Most people pay the price just to avoid a confrontation.There are also ticket offices on the way to different destinations that seem real until someone asks you to pay just so that you can keep driving.  Yet, some of these may still be real ticket offices.

The hidden costs are another obstacle I faced when traveling. When I was traveling in West Hill Park in Kunming, I found that there were multiple ticket offices along the way. If you wish to take the gondola or walk further up to the hill, you’ll find ticket offices at each turn. Although this is not a common practice in Yunnan, the trip did cost me more than I had expected.

Lessons learned: Always take more cash with you than you think you’ll need.

Scenario #4: Bargain for merchandise at tourist sites.

At tourist sites, merchandise is almost always more expensive. If you’re looking to buy something from one of the individual stalls, be sure to bargain until both you and the vendor are satisfied. You can also check the product’s price outside of the tourist site. Unless you are looking for something only offered in a particular shop, most of the souvenirs that you’ll find can also be found outside of the tourist area.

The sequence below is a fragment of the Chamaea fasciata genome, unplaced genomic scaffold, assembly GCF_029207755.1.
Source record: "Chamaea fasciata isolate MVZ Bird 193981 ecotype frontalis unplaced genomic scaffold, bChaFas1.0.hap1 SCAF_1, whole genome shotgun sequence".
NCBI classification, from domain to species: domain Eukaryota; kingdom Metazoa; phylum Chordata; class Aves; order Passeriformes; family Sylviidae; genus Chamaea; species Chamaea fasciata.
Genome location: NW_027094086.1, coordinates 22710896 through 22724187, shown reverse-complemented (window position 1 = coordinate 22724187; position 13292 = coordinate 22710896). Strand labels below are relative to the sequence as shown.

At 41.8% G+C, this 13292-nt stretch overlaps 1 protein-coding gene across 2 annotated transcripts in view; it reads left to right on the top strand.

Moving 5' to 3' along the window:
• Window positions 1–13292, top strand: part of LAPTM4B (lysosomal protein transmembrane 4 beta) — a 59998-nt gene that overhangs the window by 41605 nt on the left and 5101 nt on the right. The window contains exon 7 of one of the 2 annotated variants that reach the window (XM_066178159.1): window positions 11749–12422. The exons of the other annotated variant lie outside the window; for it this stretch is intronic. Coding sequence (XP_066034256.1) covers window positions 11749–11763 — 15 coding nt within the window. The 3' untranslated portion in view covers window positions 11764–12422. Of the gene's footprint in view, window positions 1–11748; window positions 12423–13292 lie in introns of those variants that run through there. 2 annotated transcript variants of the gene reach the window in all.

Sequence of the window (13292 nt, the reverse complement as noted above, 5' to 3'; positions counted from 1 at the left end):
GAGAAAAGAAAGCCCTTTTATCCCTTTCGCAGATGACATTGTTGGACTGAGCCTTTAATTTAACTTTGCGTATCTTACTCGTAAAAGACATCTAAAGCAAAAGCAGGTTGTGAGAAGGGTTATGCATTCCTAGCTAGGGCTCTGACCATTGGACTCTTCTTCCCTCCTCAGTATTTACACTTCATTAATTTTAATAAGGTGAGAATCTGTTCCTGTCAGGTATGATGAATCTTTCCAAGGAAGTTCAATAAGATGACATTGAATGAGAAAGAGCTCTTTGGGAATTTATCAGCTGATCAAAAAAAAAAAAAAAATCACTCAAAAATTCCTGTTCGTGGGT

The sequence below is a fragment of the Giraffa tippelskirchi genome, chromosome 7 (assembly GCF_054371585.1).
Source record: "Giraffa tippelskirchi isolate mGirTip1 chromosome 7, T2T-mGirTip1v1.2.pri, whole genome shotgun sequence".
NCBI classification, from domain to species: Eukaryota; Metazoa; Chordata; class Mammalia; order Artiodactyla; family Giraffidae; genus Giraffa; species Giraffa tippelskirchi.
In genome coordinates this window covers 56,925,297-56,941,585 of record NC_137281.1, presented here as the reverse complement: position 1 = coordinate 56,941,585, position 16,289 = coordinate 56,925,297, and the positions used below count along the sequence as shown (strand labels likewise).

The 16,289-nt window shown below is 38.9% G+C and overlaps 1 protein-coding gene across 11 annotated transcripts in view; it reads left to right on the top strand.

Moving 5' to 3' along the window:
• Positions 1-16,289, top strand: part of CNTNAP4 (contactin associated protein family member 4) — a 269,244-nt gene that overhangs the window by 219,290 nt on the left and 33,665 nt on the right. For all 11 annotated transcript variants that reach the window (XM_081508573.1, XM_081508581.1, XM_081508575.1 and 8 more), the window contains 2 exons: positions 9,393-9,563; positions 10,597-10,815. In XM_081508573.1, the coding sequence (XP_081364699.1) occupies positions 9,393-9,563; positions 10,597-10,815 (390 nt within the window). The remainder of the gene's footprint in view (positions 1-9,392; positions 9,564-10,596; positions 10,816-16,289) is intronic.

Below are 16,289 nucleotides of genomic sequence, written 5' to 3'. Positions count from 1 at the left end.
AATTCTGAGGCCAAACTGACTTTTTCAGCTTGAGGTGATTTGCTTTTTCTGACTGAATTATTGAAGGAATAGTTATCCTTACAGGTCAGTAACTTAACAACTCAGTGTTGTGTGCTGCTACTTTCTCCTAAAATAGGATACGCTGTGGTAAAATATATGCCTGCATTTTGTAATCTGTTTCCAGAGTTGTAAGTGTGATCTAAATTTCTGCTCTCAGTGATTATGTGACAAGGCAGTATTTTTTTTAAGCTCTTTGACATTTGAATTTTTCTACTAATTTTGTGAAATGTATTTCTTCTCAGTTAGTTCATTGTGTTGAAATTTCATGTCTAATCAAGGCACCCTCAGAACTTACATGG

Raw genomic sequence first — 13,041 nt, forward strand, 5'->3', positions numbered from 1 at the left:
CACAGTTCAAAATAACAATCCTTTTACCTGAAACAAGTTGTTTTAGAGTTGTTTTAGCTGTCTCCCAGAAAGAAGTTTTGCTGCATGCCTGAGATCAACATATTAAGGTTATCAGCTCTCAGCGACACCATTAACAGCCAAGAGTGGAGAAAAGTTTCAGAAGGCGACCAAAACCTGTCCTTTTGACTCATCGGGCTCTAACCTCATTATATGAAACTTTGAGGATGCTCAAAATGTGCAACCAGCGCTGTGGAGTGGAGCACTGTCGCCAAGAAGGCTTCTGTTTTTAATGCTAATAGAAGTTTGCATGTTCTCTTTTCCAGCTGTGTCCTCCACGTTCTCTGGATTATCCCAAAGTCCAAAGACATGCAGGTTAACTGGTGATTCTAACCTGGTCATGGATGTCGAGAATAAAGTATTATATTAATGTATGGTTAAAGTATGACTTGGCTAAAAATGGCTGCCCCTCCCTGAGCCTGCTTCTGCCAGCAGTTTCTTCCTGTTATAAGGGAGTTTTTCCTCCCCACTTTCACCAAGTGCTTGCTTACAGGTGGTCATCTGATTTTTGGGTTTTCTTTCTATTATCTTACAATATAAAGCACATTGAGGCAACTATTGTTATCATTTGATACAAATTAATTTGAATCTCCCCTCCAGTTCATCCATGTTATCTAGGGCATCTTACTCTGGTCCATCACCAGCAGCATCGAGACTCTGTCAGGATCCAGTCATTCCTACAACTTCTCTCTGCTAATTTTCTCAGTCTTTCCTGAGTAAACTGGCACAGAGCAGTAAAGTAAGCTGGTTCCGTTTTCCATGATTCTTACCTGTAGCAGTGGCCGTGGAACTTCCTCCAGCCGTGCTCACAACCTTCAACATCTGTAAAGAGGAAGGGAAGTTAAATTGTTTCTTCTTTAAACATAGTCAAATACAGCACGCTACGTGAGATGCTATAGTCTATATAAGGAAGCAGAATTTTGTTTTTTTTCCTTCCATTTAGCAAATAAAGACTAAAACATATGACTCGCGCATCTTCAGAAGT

Lessons learned: Bargain, bargain, bargain. Remember, you are in a tourist area and there are lots of shops selling similar goods. You will not run out of options.

Scenario #5: Stick to international hospitals.

When I had skin problems and needed to see a doctor, I visited a public hospital hoping that, as an established institution, I would get the help I needed. Unfortunately that was not the case. The doctor offered me different types of treatments for different problems, never actually explaining my diagnosis. Sadly, it became apparent that the doctor wanted me to pay a high price for whatever treatment she mentioned, even though it wasn’t the right treatment for me.

If you have a health problem when traveling and absolutely need to see a doctor, it always helps to investigate the problem online beforehand, so you have some idea of what a reasonable treatment might be. If you have a local friend, ask him/her to come with you. Also, there are international hospitals in the bigger cities, which you can search for online. If you can wait, I recommend waiting until you can visit one of these.

Lessons learned: Always buy travel insurance.


Your Guide to Travel Scams in China

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Your Guide to Travel Scams in China photo credits: Unsplash.

About Faye Zhang

Faye was living and working in New Zealand for the past eight years and recently came to live in China. She hopes sharing stories about her time living in China with the Pink Pangea community will help women who are interested in traveling there!